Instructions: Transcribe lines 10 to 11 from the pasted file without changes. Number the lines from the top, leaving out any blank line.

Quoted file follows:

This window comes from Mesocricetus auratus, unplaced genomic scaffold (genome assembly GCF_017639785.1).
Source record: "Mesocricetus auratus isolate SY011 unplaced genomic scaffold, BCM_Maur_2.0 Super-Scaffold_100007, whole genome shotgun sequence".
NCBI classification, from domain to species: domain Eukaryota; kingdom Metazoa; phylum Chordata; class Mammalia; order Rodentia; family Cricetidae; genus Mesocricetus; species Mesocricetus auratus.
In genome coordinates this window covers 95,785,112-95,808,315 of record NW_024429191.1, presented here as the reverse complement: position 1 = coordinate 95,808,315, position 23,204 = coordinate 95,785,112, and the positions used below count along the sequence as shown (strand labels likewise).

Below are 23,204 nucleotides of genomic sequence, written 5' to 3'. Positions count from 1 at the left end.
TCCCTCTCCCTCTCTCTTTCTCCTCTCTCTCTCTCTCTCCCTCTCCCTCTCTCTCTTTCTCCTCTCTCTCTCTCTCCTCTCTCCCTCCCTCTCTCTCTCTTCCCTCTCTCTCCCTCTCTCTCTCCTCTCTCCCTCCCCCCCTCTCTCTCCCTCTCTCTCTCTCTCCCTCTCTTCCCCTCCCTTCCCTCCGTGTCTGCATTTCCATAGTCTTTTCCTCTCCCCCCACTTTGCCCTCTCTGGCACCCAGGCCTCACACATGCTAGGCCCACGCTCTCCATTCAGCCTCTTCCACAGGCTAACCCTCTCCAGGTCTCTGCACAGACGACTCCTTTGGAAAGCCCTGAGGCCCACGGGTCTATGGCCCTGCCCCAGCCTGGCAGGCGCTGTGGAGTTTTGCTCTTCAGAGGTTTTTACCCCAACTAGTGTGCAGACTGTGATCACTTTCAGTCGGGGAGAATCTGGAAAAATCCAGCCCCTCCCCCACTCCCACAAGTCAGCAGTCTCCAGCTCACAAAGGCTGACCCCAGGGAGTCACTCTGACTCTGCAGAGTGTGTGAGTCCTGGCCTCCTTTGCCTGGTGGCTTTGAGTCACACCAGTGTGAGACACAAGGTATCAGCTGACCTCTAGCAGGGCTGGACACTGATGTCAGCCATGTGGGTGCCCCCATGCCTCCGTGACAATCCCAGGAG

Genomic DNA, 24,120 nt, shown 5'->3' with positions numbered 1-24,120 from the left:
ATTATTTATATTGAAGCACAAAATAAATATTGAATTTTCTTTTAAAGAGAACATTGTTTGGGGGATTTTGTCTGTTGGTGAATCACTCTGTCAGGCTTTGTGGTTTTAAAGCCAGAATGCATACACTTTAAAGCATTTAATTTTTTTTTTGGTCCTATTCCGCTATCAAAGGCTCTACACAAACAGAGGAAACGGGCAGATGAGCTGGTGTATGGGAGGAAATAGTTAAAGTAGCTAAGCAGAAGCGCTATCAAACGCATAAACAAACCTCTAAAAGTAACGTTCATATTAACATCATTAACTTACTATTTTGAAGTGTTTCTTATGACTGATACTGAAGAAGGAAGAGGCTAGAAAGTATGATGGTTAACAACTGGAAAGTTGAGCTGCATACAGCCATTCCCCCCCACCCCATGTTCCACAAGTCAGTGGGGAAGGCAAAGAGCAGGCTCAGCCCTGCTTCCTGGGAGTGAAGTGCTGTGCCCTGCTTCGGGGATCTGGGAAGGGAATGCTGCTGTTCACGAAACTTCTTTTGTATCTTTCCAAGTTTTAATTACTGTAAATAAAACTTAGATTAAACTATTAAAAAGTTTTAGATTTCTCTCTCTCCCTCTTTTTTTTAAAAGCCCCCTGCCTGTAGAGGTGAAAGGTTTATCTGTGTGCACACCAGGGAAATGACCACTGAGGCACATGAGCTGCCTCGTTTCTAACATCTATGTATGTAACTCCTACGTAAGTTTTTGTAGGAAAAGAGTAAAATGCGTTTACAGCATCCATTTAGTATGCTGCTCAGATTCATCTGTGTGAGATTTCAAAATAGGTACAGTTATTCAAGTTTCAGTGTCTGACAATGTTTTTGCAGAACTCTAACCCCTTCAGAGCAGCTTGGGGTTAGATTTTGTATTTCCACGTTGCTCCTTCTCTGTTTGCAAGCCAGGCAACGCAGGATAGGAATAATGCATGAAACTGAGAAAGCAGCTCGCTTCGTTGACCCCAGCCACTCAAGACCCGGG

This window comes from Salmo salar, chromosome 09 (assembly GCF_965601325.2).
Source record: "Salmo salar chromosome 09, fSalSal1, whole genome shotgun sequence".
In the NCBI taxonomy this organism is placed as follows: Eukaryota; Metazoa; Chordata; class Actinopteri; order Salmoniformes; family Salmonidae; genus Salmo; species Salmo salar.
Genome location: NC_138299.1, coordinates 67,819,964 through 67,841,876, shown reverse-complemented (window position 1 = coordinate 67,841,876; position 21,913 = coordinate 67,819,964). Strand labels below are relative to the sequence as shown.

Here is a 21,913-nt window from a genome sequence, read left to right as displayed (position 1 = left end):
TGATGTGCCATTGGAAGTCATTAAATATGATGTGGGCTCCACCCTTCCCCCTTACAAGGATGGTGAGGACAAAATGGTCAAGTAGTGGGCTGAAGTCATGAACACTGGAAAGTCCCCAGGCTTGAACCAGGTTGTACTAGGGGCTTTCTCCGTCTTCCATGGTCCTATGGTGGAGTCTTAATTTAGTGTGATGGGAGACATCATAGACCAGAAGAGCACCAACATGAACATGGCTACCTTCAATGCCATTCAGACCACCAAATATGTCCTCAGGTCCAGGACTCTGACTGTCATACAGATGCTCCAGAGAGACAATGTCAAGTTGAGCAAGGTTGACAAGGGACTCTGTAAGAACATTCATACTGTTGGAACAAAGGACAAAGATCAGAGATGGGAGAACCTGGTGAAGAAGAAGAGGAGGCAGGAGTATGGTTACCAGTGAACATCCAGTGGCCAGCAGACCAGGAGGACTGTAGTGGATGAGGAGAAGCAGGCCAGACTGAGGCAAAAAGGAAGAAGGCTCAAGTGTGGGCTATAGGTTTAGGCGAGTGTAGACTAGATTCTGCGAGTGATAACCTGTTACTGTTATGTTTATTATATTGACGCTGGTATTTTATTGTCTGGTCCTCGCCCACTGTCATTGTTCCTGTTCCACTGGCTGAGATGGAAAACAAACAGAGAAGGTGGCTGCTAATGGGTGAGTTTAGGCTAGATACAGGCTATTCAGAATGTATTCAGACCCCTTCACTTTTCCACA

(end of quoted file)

Source record: "Salmo salar chromosome 09, fSalSal1, whole genome shotgun sequence".
In the NCBI taxonomy this organism is placed as follows: Eukaryota; Metazoa; Chordata; class Actinopteri; order Salmoniformes; family Salmonidae; genus Salmo; species Salmo salar.